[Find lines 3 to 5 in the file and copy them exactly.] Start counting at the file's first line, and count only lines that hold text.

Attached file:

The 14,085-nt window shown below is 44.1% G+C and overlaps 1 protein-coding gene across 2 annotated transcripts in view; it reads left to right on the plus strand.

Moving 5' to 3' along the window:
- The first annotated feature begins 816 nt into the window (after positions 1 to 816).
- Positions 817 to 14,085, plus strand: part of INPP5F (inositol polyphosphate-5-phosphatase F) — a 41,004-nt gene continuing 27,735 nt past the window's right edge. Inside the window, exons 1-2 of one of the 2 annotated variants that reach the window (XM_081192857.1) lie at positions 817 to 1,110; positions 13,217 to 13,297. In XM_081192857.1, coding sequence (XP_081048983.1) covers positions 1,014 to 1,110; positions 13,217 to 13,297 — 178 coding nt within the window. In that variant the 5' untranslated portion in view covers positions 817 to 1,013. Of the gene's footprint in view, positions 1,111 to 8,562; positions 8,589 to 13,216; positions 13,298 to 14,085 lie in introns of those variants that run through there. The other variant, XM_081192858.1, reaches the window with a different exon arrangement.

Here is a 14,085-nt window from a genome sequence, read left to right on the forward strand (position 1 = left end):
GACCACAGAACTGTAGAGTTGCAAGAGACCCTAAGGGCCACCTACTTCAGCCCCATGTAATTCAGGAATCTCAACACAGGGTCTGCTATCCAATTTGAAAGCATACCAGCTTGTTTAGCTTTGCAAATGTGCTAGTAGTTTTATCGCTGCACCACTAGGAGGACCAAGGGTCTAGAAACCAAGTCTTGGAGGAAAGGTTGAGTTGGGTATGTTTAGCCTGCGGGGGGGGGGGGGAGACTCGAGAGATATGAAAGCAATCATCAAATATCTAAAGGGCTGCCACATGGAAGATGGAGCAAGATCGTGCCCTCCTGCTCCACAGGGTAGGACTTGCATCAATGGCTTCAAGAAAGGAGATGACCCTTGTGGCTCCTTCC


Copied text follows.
- The first annotated feature begins 816 nt into the window (after positions 1 to 816).
- Positions 817 to 14,085, plus strand: part of INPP5F (inositol polyphosphate-5-phosphatase F) — a 41,004-nt gene continuing 27,735 nt past the window's right edge. Inside the window, exons 1-2 of one of the 2 annotated variants that reach the window (XM_081192857.1) lie at positions 817 to 1,110; positions 13,217 to 13,297. In XM_081192857.1, coding sequence (XP_081048983.1) covers positions 1,014 to 1,110; positions 13,217 to 13,297 — 178 coding nt within the window. In that variant the 5' untranslated portion in view covers positions 817 to 1,013. Of the gene's footprint in view, positions 1,111 to 8,562; positions 8,589 to 13,216; positions 13,298 to 14,085 lie in introns of those variants that run through there. The other variant, XM_081192858.1, reaches the window with a different exon arrangement.

Here is a 14,085-nt window from a genome sequence, read left to right on the forward strand (position 1 = left end):